On February 25, 2016, Ontario Finance Minister Charles Sousa
released the 2016 Ontario Budget. Generally speaking, the purpose
of the annual Budget is to outline the government's economic
and social priorities for the coming year. This year, the Ontario
Budget contained very few measures that will directly affect
charities and not-for-profit corporations.
In the chapter of the Budget dealing with economic growth, the
government indicated that it is developing a "renewed Social
Enterprise Strategy" for the province. As explained in the
Budget, "[t]he strategy will lead to the development of
sustainable and scalable social enterprises, and will continue to
position Ontario as a leading jurisdiction for social
enterprises." The government also indicated that it "is
dedicated to developing new and innovative social finance tools,
including committing to pilot one or more Social Impact Bonds
(SIBs) in the province." No further details in respect of
either of these measures were provided.
Despite not providing any details of these measures, the Budget
appears to recognize the fact that the social enterprise sector
contributes to economic and social development in the province in
particular "by creating jobs, increasing entrepreneurship, and
addressing society's most pressing and environmental
issues." It was also noted in the Budget that the social
enterprise sector "helps empower the province's most
vulnerable people." Since 2013, when the government's
Social Enterprise Strategy was first announced, the province has
made some investments in the sector, including by way of the Social
Enterprise Demonstration Fund, the Ontario Catapult Microloan Fund,
the Community Loans Fund, and the Ontario Social Impact Vouchers
The chapter on economic growth also contained a section dealing
with the revitalization of the Ontario Lottery and Gaming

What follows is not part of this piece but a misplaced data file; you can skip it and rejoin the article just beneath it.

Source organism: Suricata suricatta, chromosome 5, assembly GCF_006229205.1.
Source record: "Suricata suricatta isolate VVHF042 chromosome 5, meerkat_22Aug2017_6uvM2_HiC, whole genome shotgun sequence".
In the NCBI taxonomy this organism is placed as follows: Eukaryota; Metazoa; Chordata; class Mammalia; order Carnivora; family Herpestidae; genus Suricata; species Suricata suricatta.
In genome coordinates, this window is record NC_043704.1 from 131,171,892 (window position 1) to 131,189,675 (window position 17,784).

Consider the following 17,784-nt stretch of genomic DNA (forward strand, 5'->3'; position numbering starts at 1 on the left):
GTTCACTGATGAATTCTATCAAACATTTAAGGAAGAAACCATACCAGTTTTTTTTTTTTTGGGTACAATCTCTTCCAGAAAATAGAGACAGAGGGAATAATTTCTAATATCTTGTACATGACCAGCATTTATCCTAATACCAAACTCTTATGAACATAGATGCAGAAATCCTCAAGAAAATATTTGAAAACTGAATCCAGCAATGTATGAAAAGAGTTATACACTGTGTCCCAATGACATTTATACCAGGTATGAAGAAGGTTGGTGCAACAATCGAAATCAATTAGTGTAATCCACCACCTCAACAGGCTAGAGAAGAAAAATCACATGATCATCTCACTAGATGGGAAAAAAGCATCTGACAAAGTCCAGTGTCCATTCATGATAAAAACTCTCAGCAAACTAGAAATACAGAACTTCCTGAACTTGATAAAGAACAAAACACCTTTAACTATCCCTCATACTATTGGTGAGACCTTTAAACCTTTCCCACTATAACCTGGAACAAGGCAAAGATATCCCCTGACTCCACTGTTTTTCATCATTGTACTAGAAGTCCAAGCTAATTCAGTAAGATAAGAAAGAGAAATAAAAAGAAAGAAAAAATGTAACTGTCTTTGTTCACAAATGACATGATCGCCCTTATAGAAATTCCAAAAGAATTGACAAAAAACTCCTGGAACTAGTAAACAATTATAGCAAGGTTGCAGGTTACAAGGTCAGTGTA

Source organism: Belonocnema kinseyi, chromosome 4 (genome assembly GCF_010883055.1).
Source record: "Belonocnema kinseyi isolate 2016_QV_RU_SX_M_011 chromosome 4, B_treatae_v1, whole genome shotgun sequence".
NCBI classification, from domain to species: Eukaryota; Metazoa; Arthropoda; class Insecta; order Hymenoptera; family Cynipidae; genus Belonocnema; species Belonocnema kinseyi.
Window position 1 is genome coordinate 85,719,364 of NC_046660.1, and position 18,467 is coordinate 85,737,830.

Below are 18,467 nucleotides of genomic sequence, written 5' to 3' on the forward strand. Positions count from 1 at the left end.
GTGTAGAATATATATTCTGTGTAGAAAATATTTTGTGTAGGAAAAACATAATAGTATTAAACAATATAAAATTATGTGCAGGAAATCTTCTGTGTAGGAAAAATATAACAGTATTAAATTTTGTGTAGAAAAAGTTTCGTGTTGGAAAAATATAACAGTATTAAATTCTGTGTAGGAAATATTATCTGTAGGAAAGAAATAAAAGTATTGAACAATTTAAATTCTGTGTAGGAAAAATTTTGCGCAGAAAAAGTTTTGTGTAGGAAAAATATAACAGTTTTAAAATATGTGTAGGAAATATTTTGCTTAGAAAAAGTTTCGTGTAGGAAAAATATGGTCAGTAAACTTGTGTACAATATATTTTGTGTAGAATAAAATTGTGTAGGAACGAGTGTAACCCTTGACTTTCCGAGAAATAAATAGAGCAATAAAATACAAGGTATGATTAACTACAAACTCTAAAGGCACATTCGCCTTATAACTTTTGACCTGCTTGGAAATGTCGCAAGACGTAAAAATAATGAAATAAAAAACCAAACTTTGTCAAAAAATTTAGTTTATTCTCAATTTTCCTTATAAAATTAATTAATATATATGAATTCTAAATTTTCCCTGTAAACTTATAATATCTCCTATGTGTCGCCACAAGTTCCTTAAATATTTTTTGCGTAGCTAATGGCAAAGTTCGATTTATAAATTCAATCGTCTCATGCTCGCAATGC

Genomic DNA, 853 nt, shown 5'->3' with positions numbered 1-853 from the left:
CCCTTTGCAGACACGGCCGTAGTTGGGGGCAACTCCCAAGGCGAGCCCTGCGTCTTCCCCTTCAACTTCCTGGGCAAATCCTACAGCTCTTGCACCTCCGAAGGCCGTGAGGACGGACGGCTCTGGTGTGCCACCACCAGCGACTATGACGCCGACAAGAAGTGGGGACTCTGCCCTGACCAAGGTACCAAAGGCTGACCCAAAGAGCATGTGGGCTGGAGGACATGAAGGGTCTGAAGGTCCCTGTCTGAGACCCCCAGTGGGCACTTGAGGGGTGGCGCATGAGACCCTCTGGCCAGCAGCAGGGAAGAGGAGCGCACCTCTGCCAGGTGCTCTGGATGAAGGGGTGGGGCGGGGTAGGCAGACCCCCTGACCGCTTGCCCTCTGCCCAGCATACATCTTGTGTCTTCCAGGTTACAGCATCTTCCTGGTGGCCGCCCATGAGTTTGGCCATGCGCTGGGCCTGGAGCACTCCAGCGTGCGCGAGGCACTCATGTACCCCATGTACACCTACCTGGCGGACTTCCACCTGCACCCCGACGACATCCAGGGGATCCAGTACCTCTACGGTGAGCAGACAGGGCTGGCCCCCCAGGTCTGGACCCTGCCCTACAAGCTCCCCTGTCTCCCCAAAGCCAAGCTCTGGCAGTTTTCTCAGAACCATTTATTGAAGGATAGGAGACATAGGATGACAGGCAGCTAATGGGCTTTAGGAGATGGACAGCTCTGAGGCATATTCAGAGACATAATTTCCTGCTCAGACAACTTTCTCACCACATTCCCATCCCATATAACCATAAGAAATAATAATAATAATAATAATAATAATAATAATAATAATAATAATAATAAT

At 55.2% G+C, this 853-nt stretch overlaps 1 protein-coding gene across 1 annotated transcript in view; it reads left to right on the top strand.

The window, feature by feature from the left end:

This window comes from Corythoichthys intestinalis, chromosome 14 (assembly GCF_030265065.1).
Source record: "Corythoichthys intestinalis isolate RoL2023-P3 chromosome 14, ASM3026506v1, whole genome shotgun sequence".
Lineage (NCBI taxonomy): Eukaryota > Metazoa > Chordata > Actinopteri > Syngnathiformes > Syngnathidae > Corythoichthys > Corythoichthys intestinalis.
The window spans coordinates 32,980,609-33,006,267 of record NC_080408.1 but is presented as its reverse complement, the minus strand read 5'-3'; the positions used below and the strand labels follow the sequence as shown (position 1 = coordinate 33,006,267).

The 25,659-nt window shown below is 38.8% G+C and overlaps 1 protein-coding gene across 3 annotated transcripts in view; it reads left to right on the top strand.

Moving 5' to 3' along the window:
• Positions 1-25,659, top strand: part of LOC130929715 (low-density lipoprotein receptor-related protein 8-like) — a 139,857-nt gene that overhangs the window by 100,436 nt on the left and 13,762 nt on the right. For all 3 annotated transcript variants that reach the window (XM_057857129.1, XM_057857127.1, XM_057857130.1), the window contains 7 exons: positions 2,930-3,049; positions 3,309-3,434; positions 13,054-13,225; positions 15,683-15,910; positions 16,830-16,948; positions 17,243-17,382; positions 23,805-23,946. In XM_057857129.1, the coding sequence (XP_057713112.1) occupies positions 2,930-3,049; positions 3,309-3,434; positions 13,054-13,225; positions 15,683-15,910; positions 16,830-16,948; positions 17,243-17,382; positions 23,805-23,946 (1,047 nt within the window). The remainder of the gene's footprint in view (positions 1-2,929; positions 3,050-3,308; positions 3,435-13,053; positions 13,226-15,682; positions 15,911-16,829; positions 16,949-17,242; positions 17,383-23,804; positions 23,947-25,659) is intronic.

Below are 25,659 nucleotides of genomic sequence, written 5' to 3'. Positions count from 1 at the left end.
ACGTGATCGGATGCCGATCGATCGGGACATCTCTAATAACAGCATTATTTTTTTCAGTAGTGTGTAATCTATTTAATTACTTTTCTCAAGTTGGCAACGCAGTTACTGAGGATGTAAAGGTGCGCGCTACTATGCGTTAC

Corporation and charitable bingo games. More specifically, it was
Technological advances continue to
drive changes in OLG customer preferences and product offerings,
which in turn will drive government policy considerations in the
near future related to provincial delivery of charitable bingo
games and new commercial gaming products.
It remains to be seen what is meant by "policy
considerations related to provincial delivery of charitable bingo
games" and whether this will have any significant impact on
charities. It was also indicated in this section of the Budget that
proceeds from gaming activities in Ontario will continue to be used
to support the operation of hospitals, charities, not-for-profit
organizations, municipalities, and Ontario First Nations. It seems,
based on the data provided in the Budget, that upcoming levels of
support from gaming will be roughly the same as in the past
Finally, some of the measures in the Chapter of the Budget
entitled "Towards a Fair Society" should be of interest
to the sector. It was indicated in this section that the government
will be updating the Long-Term Affordable Housing Strategy,
investing more financial resources into a special needs strategy
for children and youth, supporting the settlement of refugees in
Ontario, and various other fairness measures. The province also
indicated that it plans to act on recommendations of the Truth and
Reconciliation Commission of Canada. Further details of these
measures can be found in the Budget document.
Before the Budget was released, some had wondered whether
Ontario would review the provincial charitable donation tax credit
for high income earners in light of the adjustments made to the
federal credit; however, this did not occur.
Federal Finance Minister Bill Morneau will deliver the 2016
Federal Budget on March 22. The federal government has previously
indicated that it plans to develop a new legislative framework to
strengthen certain aspects of the voluntary sector. It remains to
be seen on March 22 what measures in furtherance of this goal, if
any, will be introduced in 2016. Miller Thomson LLP's Charities
and Not-for-Profit Group will release an analysis of the Federal
Budget measures affecting charities and non-profits on March
The content of this article is intended to provide a general
guide to the subject matter. Specialist advice should be sought
about your specific circumstances.
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Under the Income Tax Act, the Employment Insurance Act, and the Excise Tax Act, a director of a corporation is jointly and severally liable for a corporation's failure to deduct and remit source deductions or GST.
Under the Income Tax Act, the Employment Insurance Act, the Canada Pension Plan Act and the Excise Tax Act, a director of a corporation is jointly and severally liable for a corporation's failure to deduct and remit source deductions.
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